The National Catholic Review
Terry Golway
Image
Nearly 30 years have passed since I very innocently asked one of my parish priests, the Rev. Maurice Burke, why Northern Ireland was a killing zone. I was a young reporter at the time, assigned to write a story about this foreign place that, frankly, meant very little to me. I knew one of my grandparents had been born in Ireland, but beyond that, I knew nothing besides the story of St. Patrick and the snakes.
I called on Father Burke for a briefing because I knew he had been born in Ireland, in County Waterford to be exact, and he seemed to be a patient man. I figured he was the right person to deliver a primer to a journalist who knew nothing about Ireland and preferred to keep it that way but for this assignment.

I brought a tape recorder with me to the rectory of Our Lady Help of Christians Church on Staten Island, near my parents house. I generally did not use tape recorders because I did not trust them. What if the batteries ran out? What if the recording itself was flawed? For a briefing on the history of Ireland, however, I broke down and brought along the recorder.

Father Burke considered my question for a momentSo, why are people fighting in Northern Ireland?and then began his answer. I dont remember the entire first sentence, and I long ago lost the tape. But Ill never forget how he started.

Well, he said, you have to remember that in 1151.

I looked forlornly at my little tape recorder, and realized that I didnt have a second tape. If we were starting this conversation in the 12th century, Id be taking notes by the time we hit the 1700s. And I was.

Such was my introduction to Irish history, a field in which I have been toiling ever since. Father Burke, my first tutor, turned out to be the chaplain for the Irish Northern Aid Committee, which was regularly accused of being a front for the I.R.A. Some years later, a good friend of his was convicted of stealing millions of dollars from an armored car. The U.S. government said the money was intended for the I.R.A.; some of it was never recovered. (As an aside, the man vehemently protests his innocence, although the government surveillance tapes certainly suggest otherwise.)

Ah, the innocence of youth! I had no idea of the minefield I had stepped into with my innocent, and ignorant, question. Father Burkes version of events is not necessarily mine, but I would never deny his influence on my thinking about America as well as Ireland, and his passion for justice.

All of this comes to mind, of course, because history of a very different sort is being made in Northern Ireland this spring. As this publication and many others have observed, the unthinkable has come to pass in the northeast corner of Ireland; and, for once, it is a good thing. Ian Paisley, renowned for his anti-Catholic, anti-I.R.A. oratory beginning in the 1960s, has agreed to lead a new provincial government with Martin McGuinness, an ex-I.R.A. man, as his deputy.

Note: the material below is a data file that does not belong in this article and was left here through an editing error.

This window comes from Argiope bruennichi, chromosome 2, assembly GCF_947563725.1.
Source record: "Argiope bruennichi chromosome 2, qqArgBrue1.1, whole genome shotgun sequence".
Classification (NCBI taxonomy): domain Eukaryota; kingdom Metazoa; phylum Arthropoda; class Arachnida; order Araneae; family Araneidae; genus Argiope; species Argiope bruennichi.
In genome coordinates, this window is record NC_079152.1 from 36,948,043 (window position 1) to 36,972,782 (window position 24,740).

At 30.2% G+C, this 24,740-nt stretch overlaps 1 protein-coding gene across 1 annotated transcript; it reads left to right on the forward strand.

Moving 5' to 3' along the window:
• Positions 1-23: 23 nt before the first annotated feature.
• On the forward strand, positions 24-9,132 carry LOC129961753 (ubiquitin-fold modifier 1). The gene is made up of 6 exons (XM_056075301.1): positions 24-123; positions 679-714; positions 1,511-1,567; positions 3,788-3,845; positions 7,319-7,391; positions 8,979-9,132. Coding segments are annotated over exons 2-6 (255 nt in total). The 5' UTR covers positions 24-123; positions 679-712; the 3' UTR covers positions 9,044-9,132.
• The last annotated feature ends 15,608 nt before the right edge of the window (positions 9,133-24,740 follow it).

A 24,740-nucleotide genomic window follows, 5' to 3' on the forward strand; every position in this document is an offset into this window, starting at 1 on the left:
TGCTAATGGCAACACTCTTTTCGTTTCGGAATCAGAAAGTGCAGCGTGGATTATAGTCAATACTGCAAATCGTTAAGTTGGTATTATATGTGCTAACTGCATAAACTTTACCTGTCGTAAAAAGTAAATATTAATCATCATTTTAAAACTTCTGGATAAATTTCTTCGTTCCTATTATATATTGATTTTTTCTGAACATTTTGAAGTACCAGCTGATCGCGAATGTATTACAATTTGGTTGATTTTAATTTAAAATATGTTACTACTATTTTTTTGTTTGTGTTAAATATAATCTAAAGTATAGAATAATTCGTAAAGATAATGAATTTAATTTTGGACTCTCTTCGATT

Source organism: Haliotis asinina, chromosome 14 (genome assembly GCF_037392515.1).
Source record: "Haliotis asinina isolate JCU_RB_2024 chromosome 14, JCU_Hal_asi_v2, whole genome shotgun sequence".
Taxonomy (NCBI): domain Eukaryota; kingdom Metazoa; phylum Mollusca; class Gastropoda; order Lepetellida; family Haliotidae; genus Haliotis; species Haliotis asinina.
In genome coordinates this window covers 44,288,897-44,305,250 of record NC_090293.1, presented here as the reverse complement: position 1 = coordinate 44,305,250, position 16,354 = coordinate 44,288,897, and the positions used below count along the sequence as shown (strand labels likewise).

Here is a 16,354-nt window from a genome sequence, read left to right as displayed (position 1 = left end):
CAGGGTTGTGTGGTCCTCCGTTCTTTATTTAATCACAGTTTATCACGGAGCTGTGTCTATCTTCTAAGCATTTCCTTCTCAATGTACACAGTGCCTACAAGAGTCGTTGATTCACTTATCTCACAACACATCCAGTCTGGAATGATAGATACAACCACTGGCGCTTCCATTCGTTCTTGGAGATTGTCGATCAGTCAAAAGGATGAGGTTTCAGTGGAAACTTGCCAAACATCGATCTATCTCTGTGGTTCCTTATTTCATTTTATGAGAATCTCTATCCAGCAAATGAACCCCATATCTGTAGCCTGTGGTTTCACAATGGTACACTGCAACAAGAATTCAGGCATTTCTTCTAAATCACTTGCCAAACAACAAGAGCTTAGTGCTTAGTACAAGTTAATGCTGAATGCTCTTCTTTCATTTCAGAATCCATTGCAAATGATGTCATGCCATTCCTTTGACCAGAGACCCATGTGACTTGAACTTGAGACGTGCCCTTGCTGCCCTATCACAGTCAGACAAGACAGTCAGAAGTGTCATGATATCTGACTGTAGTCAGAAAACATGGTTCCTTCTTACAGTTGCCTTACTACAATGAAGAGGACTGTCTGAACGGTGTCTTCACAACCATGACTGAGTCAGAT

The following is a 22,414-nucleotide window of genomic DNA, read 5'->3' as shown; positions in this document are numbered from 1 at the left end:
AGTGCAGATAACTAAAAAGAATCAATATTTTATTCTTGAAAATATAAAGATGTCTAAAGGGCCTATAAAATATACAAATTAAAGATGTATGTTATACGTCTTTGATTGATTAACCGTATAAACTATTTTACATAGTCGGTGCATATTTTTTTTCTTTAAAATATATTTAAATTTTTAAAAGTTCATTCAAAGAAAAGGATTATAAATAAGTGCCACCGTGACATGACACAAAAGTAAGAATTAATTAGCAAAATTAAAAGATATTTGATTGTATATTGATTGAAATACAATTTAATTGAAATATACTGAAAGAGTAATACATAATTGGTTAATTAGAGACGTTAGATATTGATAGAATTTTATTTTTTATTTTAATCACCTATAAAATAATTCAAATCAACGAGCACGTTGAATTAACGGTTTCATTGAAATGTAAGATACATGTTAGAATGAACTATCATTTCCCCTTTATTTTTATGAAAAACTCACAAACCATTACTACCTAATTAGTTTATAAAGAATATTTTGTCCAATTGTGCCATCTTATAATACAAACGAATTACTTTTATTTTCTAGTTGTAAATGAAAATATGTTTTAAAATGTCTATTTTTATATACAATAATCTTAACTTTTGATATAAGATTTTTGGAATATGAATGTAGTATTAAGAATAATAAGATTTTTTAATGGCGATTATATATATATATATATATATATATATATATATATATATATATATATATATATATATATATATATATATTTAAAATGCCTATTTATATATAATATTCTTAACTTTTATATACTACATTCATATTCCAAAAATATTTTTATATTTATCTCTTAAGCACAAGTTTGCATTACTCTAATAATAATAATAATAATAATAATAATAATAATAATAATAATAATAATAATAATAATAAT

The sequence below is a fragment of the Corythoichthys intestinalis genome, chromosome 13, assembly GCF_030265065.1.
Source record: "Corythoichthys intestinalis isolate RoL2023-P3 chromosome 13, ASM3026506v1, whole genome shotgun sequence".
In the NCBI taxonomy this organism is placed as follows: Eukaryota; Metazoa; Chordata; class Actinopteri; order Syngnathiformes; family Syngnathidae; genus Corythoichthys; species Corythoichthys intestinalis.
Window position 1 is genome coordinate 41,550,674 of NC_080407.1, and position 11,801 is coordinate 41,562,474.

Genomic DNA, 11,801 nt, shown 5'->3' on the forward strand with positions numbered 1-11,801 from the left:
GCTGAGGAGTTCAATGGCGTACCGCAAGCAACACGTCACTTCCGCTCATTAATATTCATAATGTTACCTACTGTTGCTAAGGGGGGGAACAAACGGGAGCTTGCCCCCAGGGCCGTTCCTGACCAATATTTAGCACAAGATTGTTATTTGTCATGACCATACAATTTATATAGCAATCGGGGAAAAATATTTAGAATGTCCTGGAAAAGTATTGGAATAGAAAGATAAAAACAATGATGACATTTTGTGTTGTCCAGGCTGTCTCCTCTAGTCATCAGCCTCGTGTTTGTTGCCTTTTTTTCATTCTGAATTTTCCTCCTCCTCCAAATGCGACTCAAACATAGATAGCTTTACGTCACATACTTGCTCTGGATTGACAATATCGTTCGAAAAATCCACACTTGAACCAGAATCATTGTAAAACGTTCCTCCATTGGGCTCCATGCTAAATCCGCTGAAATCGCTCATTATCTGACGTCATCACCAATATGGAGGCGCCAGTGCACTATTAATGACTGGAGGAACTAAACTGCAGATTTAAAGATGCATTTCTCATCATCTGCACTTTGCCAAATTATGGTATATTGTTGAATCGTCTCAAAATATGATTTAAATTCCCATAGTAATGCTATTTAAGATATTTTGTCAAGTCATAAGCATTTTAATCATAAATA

The power-sharing government led by Paisley and McGuinness is the culmination of a peace process begun in the mid-1990s, a peace process that many observers point to as a possible template for conflict resolution around the world. There are many heroes in this story, and yes, Paisley is one of them. Bill Clinton, who made peace in Ireland a priority as no other president ever did, is another.

And so is the outgoing British prime minister, Tony Blair. It is one of those tragic ironies of life, of politics, that Blair has been hounded out of office in part because of his support for the United States war in Iraq. Meanwhile, across the Irish Sea, hundreds of thousands live in peace in part because Blair insisted that war was not the answer to the provinces problems.

Irish-American Catholics who pressured politicians to take a greater interest in Northern Ireland have reason to believe they helped make a difference. Without the intervention of the United States during the Clinton years, it would be hard to picture Ian Paisley and Martin McGuinness in the same room, never mind as partners in power.

The American component is important to remember, too, because we live in an age when people at home and abroad have concluded that our influence overseas can only be for the worse. As one of the nations oldest graduate students, I can assure you that the mood on campus is decidedly hostile to any notion that Washington can make, or has made, a positive difference in world affairs.

Peace in Northern Ireland certainly does not bear a Made in the U.S.A. label. Irish people themselves, Paisley and McGuinness among them, deserve credit for putting aside the animosities of the past for the sake of the future.

But there is a reason why the Irish built a statue of Bill Clinton (granted, its on the premises of one of Irelands finest golf courses). Clinton, mediator of the Irish peace process, was never cheered as he was during his trips to Ireland.

It is hard to remember in these difficult times, but American power does not have to come from the barrel of an M-16. The sight of Ian Paisley and Martin McGuinness working together in Belfast ought to remind us of our better angels.

Terry Golway is the curator of the John Kean Center for American History at Kean University in Union, N.J.

Comments

Thomas Shaw | 5/29/2007 - 11:06am
The sight of Northern Ireland's two opposing forces coming together is to be celebrated. I agree with Terry Golway that Mr. Bair and Mr.Clinton should be acknowledged for their contribution. However, looking to the south and the surging ecomomy of the Irish Republic it is obvoius that employment and a decent standard of living can trump long standing prejudices. This prosperity is seeping over the border into the north - "if you can't fightem, joinem".

Recently in Columns